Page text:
Critical Care Medicine-Infections and Immunologic Disease>>>>>Immunological Effects of Infections
Question 3#

A 68-year-old man with bronchiectasis and severe pneumonia is mechanically ventilated in the ICU. He is treated with empiric meropenem and vancomycin based on the culture data obtained during prior admission, and his blood pressure is supported with norepinephrine. On ICU day 3, his sputum culture reveals ceftriaxone-susceptible Streptococcus pneumoniae. Thirty minutes after the dose of ceftriaxone, he is noted to have worsening hypotension and requires increasing doses of norepinephrine. As ICU physician prepares to perform cardiac ultrasound, he notices urticaria on his chest.

Which of the following laboratory tests would clarify the diagnosis?

A. Angiotensin-converting enzyme (ACE) level
B. Tryptase level
C. Histamine level
D. Complete blood count (CBC)

Correct Answer is B


Correct Answer: B

Anaphylactic shock is a life-threatening condition that may be difficult to recognize in sedated, intubated patients. Clinical manifestations include increased peak airway pressures, urticarial rash, hypotension, or cardiac arrhythmias. The patient in the vignette has bronchiectasis and history of previous admissions for pneumonia, for which he likely received cephalosporin antibiotics in the past.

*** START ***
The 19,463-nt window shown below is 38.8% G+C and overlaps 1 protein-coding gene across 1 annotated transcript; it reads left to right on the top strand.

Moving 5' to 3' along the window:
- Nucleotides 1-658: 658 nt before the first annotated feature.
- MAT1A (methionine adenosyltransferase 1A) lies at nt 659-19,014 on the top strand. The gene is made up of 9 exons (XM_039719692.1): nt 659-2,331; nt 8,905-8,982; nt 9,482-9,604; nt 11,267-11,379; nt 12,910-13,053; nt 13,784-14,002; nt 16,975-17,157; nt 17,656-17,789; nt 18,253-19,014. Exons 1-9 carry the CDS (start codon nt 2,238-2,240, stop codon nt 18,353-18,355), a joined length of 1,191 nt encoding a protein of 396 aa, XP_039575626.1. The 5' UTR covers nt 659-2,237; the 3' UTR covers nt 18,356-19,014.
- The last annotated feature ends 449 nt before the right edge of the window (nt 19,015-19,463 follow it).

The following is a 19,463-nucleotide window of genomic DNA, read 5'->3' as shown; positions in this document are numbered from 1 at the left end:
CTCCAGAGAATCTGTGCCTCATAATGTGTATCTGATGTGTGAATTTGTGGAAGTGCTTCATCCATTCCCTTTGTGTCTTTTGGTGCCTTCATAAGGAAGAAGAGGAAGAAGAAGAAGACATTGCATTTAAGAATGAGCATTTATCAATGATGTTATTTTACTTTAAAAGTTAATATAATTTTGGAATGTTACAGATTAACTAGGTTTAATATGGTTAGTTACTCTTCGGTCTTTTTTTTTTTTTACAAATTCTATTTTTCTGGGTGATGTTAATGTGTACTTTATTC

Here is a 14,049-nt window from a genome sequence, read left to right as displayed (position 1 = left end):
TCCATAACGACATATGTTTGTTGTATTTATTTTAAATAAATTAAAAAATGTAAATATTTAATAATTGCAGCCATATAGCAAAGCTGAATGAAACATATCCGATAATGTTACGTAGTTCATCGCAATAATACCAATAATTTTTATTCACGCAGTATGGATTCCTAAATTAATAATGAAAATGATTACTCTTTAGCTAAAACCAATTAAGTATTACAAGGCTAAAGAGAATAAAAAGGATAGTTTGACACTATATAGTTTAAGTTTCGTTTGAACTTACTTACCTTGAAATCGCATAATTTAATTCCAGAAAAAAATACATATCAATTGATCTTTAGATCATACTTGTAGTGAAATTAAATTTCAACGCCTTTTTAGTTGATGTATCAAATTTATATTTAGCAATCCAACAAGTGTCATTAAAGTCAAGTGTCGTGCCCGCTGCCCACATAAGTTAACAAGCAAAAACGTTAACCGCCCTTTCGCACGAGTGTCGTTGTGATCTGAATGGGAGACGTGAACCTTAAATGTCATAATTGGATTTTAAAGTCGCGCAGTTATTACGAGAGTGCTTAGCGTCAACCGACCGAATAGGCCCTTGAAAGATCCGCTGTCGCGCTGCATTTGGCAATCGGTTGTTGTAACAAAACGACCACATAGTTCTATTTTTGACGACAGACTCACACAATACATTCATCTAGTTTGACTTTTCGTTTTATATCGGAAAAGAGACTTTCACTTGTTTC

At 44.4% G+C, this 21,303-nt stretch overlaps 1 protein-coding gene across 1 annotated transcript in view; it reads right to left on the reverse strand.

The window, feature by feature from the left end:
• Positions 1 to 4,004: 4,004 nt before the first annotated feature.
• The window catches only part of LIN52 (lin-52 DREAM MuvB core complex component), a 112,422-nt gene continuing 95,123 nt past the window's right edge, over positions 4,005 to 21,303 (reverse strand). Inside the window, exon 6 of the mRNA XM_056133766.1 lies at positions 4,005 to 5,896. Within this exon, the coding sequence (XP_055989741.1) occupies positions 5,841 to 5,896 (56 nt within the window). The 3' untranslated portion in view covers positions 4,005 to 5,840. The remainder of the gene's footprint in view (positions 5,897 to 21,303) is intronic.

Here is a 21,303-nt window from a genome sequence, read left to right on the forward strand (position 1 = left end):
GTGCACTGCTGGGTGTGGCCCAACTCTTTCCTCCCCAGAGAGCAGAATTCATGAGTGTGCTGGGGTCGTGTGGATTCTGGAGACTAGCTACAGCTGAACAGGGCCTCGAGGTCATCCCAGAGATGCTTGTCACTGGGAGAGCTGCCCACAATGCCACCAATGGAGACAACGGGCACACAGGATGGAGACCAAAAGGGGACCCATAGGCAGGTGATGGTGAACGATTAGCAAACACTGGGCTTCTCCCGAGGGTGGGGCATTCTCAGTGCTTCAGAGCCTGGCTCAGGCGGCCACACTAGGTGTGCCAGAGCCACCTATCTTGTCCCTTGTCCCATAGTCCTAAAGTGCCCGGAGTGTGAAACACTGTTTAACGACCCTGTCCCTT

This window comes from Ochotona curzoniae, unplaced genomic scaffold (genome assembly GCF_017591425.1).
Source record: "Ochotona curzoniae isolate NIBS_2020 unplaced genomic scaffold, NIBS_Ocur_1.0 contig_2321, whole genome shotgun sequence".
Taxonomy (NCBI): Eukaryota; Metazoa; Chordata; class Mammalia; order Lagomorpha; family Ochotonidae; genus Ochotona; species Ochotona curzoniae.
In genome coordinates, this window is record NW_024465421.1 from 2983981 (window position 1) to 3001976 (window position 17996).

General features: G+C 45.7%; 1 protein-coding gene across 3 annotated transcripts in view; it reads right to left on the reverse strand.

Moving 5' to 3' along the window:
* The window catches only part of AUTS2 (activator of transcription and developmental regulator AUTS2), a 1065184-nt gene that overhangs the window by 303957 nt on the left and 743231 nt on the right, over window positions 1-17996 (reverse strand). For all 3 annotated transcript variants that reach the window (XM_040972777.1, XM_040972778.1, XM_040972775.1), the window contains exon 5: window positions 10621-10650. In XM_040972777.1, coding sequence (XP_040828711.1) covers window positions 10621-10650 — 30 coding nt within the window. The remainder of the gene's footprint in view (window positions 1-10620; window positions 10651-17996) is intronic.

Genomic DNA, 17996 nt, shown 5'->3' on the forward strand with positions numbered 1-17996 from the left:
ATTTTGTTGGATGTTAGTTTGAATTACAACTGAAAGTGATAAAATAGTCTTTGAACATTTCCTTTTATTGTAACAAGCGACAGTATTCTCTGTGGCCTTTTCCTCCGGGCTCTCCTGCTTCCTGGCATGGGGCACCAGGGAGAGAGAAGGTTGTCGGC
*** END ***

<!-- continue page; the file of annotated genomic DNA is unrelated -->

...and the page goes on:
Anaphylaxis may either be IgE mediated or non-IgE mediated. In IgEmediated anaphylaxis, mast cell degranulation, and histamine and protease release (ie tryptase) lead to the clinical manifestations. Non-IgE– mediated anaphylaxis occurs via neutrophil, eosinophil, and complement activation. Common triggers of anaphylaxis include antibiotics, nonsteroidal anti-inflammatory medications, certain anesthetic agents, food and insect venom.

Biomarkers, if positive, are useful in diagnosing anaphylaxis. Tryptase has a plasma half-life of approximately 2 hours. For comparison, a baseline tryptase level should be measured 24 hours after resolution of anaphylaxis to ensure accurate interpretation. Owing to the kinetics of tryptase release, it is the most clinically useful serum marker of anaphylaxis. While histamine is released by mast cells during anaphylactic reactions, peak serum levels occur within 5 to 10 minutes and return to baseline within 1 hour, making it a suboptimal clinical biomarker. ACE level is not a marker of anaphylaxis. Nonspecific changes during anaphylaxis may be seen on CBCs including leukocytosis, neutrophil predominance, and possibly increased eosinophilia. However, this pattern may be seen in a variety of conditions and would not confirm the diagnosis. Further, in a patient with suspected infection, leukocytosis and neutrophil predominance would be expected.


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